SAN FRANCISCO (CN) – Under the glaring lights of a small stage in the Moscone Center in San Francisco on Thursday, the governors of four states – California, Hawaii, Connecticut and Washington – reaffirmed their commitment to fighting climate change and made a host of ambitious promises to reduce greenhouse gas emissions.
“If man is going to destroy our fellow man it is going to be either by nuclear proliferation or by ignoring the simple reality that our weather is getting warmer and is going to overwhelm us. We need to do everything within our powers to make sure we turn bad policy back, or at least hold our own,” said Governor Dannel Malloy of Connecticut.
Malloy, California Governor Jerry Brown, Governor David Ige of Hawaii and Governor Jay Inslee of Washington state represent a broader coalition of 17 governors across the country called the U.S. Climate Alliance. The coalition came after President Donald Trump’s withdrawal from the international Paris Agreement, a landmark pact to reduce carbon emissions worldwide.
The governors promised to uphold the U.S. part of the agreement in place of the Trump administration.
“We need to stand up and make it very clear the U.S. can honor our international agreements with or without this president’s approval,” Malloy said.
They spoke as part of the Global Climate Action Summit hosted by Brown, where climate activists, thinkers and world leaders have gathered to organize a worldwide assault on global warming. It has also turned into a platform to attack Trump and his climate policies, or lack thereof.
“We make sure the world understands we are still in the Paris Agreement, that there is still intelligent life in the United States,” said Inslee on the formation of the U.S. Climate Alliance. “Obviously, when the leader of the free world announces he is going to pull out of an international agreement, there could be a concern that the rest of the world has followed him. That has not happened. No one has followed Trump’s sinking ship over the cliff of climate denial.”
He added: “The climate denial of Donald Trump has been focused on fear, that if we beat climate change we could not grow our economies. The climate alliance has blown up that myth. The states in the U.S. Climate Alliance have had greater economic growth than the states that are not yet joining us.”
Inslee said he is confident that more governors will join the alliance, especially after the midterm elections.
The governors on Thursday also touted a pact the alliance just formed with Canada and Mexico to reduce carbon emissions across North America 50 percent by 2025 across. They also plan to phase out coal power, push the use of electric vehicles, restore marine ecosystems and share information on scientific progress toward clean energy.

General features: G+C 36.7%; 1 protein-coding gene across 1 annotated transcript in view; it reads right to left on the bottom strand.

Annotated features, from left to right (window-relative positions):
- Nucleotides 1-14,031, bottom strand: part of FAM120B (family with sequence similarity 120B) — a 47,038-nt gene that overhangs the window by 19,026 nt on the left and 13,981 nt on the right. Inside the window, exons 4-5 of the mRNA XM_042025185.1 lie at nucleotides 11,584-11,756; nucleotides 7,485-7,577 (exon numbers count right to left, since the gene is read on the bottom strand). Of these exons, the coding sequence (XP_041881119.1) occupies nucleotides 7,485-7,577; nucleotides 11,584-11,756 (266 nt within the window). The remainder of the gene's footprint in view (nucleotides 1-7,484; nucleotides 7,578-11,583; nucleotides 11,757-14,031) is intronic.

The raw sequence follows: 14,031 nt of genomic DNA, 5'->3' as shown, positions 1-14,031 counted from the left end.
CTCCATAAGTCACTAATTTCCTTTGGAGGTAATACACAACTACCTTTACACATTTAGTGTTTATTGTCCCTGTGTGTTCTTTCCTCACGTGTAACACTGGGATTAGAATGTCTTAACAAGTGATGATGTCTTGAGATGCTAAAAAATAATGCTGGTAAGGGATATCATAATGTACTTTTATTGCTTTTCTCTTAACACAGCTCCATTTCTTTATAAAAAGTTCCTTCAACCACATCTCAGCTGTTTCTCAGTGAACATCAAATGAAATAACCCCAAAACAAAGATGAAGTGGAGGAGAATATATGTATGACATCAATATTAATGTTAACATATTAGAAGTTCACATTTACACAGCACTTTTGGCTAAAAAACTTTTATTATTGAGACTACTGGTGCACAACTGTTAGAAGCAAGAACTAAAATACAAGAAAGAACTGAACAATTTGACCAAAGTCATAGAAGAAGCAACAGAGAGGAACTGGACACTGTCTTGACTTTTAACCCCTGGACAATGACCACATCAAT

“We want to make electric cars available to everyone and create an environment where one would be embarrassed not to have an electric vehicle,” Malloy said.
Brown kept his remarks short, saying, “This summit is advancing the cause so more people are aware, get it, and resolve to take whatever action they can. We need the federal government, we need the president of the United States, but in the meantime, we’re going to build momentum. Let’s get at it.”
While Brown has received much praise for hosting the first international climate event in support of the Paris Agreement, throngs of raucous protesters took to the streets in downtown San Francisco pm Thursday morning to blast the governor for not doing enough to reduce California’s oil dependence. They also accused him of being in league with the oil industry.
“We’re moving in the same direction as the critics,” Brown said in response to reporter questions about the protest. “They just want us to go a little faster, and we want to go a little faster ourselves.”
He pointed out California has reduced its oil production by 17 percent, though consumption of oil has gone up 4 percent during his 8-year tenure.
“We have to replace fossil fuel vehicles with hydrogen or electric,” he said.
When asked how he could call himself a climate change leader while accepting millions from the oil industry, Brown said that’s simply how politics works.
“Politics runs on money. Billions of dollars. All of these people are in the industry, that’s part of what it is. In the world of dreams, you can do a lot of things. In the world of practicality, there’s a way it works,” Brown said.
“The people who are protesting don’t need to raise money, but there is a lot of dark money there.”